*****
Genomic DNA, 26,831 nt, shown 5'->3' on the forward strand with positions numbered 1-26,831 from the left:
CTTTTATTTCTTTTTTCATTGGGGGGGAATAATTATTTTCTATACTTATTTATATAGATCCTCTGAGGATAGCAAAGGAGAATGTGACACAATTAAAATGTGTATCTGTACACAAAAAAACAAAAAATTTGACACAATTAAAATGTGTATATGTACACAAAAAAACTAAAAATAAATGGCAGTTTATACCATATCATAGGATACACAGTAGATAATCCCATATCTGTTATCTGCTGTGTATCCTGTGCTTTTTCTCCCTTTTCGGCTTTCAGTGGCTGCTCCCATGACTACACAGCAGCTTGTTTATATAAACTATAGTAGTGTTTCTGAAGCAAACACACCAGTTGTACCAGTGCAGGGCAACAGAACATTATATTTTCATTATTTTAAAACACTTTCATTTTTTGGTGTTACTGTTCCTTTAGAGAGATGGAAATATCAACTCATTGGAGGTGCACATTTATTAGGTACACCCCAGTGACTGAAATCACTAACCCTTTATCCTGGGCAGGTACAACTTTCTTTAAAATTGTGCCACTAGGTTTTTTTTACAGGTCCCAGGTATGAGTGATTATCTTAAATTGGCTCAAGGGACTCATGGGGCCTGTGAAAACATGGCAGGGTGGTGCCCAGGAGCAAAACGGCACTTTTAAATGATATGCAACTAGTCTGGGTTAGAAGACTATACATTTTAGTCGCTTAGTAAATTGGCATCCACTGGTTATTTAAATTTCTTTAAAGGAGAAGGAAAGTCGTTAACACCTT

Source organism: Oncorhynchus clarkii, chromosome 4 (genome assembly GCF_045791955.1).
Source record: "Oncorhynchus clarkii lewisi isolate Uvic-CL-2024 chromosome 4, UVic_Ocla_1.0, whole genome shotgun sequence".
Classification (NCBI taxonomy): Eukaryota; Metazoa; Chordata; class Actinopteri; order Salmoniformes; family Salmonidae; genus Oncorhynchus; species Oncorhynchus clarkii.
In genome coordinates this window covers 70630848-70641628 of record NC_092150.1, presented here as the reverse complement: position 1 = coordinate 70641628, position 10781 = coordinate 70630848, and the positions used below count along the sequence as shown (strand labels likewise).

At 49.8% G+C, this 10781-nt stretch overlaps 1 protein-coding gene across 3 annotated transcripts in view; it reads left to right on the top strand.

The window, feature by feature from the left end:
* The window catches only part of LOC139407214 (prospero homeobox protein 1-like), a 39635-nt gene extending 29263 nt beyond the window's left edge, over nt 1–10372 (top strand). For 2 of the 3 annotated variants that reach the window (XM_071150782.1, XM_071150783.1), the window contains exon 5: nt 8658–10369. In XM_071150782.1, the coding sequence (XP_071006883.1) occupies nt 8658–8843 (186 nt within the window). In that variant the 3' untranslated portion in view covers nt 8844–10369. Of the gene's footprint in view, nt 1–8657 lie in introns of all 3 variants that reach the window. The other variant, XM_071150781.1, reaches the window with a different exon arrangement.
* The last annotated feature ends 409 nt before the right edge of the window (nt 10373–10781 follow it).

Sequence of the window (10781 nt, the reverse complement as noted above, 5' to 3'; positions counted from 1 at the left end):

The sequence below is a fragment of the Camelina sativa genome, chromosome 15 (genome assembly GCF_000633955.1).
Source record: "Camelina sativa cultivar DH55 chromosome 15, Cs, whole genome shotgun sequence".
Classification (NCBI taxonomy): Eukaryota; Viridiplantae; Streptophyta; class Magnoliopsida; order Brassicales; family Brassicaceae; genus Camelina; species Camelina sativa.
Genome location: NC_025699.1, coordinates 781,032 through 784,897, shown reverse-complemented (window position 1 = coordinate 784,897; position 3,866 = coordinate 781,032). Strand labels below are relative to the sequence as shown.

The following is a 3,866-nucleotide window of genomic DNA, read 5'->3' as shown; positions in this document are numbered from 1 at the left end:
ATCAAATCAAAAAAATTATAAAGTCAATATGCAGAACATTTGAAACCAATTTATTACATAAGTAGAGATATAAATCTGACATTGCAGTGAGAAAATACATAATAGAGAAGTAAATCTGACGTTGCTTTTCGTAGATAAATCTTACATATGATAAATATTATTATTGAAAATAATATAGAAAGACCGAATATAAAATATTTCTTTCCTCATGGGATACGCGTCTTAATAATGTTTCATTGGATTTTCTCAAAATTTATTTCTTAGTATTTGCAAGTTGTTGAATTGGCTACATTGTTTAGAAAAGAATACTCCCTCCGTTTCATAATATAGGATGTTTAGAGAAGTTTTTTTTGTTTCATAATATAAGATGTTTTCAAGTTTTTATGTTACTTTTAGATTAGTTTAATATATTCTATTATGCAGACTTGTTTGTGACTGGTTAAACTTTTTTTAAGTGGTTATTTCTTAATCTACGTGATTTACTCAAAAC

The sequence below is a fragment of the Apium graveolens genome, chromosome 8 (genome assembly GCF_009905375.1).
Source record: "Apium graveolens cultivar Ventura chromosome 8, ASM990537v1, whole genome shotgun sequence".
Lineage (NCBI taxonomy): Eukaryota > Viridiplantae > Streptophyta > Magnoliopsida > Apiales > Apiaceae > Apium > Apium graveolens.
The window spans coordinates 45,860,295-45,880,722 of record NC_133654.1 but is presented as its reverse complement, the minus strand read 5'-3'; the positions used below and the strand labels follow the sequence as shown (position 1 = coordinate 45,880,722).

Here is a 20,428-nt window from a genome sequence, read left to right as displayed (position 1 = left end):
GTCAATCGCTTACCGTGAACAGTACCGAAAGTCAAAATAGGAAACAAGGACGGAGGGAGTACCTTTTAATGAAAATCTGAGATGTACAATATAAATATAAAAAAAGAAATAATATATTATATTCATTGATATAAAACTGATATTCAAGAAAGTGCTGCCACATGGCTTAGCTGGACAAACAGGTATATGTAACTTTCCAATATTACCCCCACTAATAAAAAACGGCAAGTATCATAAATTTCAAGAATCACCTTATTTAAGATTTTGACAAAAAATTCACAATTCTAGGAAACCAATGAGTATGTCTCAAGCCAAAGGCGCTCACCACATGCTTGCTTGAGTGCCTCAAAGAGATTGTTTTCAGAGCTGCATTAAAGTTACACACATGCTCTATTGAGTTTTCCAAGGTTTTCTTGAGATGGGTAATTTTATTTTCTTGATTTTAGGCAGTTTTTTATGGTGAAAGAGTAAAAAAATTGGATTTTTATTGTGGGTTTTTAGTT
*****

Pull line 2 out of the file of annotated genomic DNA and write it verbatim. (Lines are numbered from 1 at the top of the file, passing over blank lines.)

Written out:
CTTTTATTTCTTTTTTCATTGGGGGGGAATAATTATTTTCTATACTTATTTATATAGATCCTCTGAGGATAGCAAAGGAGAATGTGACACAATTAAAATGTGTATCTGTACACAAAAAAACAAAAAATTTGACACAATTAAAATGTGTATATGTACACAAAAAAACTAAAAATAAATGGCAGTTTATACCATATCATAGGATACACAGTAGATAATCCCATATCTGTTATCTGCTGTGTATCCTGTGCTTTTTCTCCCTTTTCGGCTTTCAGTGGCTGCTCCCATGACTACACAGCAGCTTGTTTATATAAACTATAGTAGTGTTTCTGAAGCAAACACACCAGTTGTACCAGTGCAGGGCAACAGAACATTATATTTTCATTATTTTAAAACACTTTCATTTTTTGGTGTTACTGTTCCTTTAGAGAGATGGAAATATCAACTCATTGGAGGTGCACATTTATTAGGTACACCCCAGTGACTGAAATCACTAACCCTTTATCCTGGGCAGGTACAACTTTCTTTAAAATTGTGCCACTAGGTTTTTTTTACAGGTCCCAGGTATGAGTGATTATCTTAAATTGGCTCAAGGGACTCATGGGGCCTGTGAAAACATGGCAGGGTGGTGCCCAGGAGCAAAACGGCACTTTTAAATGATATGCAACTAGTCTGGGTTAGAAGACTATACATTTTAGTCGCTTAGTAAATTGGCATCCACTGGTTATTTAAATTTCTTTAAAGGAGAAGGAAAGTCGTTAACACCTT